• Exclusive dealing, where a retailer or wholesaler is obliged by contract to only purchase from the contracted supplier. This mechanism prevents retailers to lessen profit maximisation and/or consumer choice.[3] In 1999, Dentsply entered a 7 years court complaint by the U.S, the dental wholesaler had been successfully sued for using monopoly power to restrain trade using exclusive dealings within contract requirements.[4]
  • Price fixing, where companies collude to set prices, effectively dismantling the free market by not engaging in competition with each other. In 2018, travel agency giant, Flight Centre was fined $12.5 million for encouraging a collusive price fixing plan between 3 international airlines from between 2005 and 2009.[5]
  • Refusal to deal, e.g., two companies agree not to use a certain vendor. In 2010, Cabcharge refused, on commercial terms, to allow its non-cash payment instruments to be accepted and processed electronically by Travel Tab/Mpos' system for the payment of taxi fares. Travel Tab/Mpos requested access to the instruments but Cabcharge refused twice. Penalties for the first and second refusal were $2 million and $9 million respectively.[6]
  • Dividing territories, an agreement by two companies to stay out of each other's way and reduce competition in the agreed-upon territories. Also known as 'market sharing', a practice in which businesses geographically divide or allocate customers using contractual agreements that include non-competition on established customers, not producing the same goods or services and/or selling within specific regions.[7] Boral and CSR formed a pre-mix concrete cartel and were penalised for bid rigging, price fixing and market sharing at an amount over $6.6million and a maximum of $100,000 on each of the 6 executives involved. The companies had agreed to recognise clients as belonging to suppliers without competition over regular meetings and phone conversations. Company market shares were monitored to ensure the agreement was not breached - this led to over-charging on construction quotes which were used by federal, state and local government projects.[8]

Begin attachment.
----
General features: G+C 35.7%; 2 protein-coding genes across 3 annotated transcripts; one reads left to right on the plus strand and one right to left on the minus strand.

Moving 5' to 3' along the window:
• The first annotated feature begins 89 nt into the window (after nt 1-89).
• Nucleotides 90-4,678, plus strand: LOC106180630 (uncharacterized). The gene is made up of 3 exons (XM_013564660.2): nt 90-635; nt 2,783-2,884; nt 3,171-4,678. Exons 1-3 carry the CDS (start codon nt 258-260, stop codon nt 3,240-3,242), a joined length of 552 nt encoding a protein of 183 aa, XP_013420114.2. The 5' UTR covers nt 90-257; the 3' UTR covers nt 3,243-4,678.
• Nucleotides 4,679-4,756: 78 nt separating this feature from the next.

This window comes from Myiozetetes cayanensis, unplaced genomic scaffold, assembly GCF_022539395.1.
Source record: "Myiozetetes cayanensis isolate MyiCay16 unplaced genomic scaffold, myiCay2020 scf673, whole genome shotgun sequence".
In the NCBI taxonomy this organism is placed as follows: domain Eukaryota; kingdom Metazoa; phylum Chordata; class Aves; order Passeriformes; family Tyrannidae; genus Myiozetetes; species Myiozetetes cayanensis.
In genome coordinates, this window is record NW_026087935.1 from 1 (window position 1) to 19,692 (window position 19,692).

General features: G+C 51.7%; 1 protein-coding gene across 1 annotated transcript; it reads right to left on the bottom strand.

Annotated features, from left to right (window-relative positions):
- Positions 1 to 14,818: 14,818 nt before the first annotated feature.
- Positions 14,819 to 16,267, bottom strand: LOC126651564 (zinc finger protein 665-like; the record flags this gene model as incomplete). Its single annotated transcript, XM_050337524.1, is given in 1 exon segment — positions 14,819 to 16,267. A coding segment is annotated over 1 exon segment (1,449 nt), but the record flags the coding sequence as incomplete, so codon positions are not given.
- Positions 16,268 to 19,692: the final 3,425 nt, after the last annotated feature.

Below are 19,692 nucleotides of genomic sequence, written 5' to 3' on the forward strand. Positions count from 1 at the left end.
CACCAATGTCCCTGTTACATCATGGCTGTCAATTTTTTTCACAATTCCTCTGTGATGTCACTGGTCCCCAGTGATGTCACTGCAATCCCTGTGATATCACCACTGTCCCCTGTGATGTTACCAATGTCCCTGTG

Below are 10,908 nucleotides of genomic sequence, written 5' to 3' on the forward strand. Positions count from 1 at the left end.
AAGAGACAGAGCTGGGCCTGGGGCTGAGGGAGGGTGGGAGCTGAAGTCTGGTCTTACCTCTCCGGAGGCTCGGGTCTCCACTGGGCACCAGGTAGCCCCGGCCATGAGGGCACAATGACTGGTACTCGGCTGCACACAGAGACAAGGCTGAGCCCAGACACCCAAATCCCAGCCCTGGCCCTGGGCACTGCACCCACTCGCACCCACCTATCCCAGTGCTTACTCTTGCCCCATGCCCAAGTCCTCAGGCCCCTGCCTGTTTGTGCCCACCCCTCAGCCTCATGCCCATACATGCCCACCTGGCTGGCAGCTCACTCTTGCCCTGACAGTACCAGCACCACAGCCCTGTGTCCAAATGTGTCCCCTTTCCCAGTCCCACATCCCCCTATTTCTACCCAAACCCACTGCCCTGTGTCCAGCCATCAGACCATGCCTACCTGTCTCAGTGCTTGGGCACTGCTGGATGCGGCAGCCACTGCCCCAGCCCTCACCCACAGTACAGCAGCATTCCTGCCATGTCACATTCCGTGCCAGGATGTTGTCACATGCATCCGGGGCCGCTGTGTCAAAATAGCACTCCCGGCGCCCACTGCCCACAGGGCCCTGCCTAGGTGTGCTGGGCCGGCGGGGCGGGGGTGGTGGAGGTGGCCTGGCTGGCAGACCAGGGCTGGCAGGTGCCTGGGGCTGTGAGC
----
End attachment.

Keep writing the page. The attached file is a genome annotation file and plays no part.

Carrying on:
• Tying, where products that are not naturally related must be purchased together. This incumbent strategy forces the buyer to purchase an unnecessary product from a separate market, implicitly lessening competition in various markets by increasing unnatural barriers to entry as entrants are unable to compete on a full line of products nor on price.[9] In 2006, Apple iTunes iPod lost a $10 million 10 year antitrust case when iPods sold between September 2006 to March 2009 that were only compatible with tracks from the iTunes Store or those downloaded from CDs.[10]
  • Price discrimination, when a product or service is offered to different consumers at different prices in different markets. Examples include student and senior discounts for transport, well-packaged books versus paperback editions, differences in the price of lunch and dinner in restaurants, or airfare differences. Lott and Roberts (1991) argue that there are cost or other explanations for these phenomena and provide an explanation for these situations.[11]